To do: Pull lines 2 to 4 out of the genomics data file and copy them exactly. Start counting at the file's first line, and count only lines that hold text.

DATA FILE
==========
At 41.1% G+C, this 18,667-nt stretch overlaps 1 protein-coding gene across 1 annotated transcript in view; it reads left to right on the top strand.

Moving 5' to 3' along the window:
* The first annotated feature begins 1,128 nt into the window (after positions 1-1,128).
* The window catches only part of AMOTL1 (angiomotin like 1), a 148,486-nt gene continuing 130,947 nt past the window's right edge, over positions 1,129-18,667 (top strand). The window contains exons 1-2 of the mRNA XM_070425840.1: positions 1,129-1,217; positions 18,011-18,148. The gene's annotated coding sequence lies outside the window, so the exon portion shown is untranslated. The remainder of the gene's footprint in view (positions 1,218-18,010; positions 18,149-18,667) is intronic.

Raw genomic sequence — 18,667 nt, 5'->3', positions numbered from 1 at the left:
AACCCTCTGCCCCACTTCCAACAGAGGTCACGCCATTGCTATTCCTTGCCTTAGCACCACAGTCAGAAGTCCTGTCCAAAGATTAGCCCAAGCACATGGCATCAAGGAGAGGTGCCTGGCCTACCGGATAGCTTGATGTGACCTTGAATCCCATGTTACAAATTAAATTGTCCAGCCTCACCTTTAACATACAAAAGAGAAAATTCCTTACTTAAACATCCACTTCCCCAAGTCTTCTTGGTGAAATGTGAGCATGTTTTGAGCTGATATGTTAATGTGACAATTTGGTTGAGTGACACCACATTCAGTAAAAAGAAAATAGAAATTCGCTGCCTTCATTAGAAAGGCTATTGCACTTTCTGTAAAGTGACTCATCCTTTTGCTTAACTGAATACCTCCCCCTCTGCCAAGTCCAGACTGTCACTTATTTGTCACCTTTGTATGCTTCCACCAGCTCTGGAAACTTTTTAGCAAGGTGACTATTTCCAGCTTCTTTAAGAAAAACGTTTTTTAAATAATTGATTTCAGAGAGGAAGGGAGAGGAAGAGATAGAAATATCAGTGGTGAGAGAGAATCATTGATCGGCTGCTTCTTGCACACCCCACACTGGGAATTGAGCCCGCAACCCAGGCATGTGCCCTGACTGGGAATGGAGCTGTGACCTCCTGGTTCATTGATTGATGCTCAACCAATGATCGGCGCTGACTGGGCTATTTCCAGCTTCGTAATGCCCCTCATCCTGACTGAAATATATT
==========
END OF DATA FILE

Moving 5' to 3' along the window:
* The first annotated feature begins 1,128 nt into the window (after positions 1-1,128).
* The window catches only part of AMOTL1 (angiomotin like 1), a 148,486-nt gene continuing 130,947 nt past the window's right edge, over positions 1,129-18,667 (top strand). The window contains exons 1-2 of the mRNA XM_070425840.1: positions 1,129-1,217; positions 18,011-18,148. The gene's annotated coding sequence lies outside the window, so the exon portion shown is untranslated. The remainder of the gene's footprint in view (positions 1,218-18,010; positions 18,149-18,667) is intronic.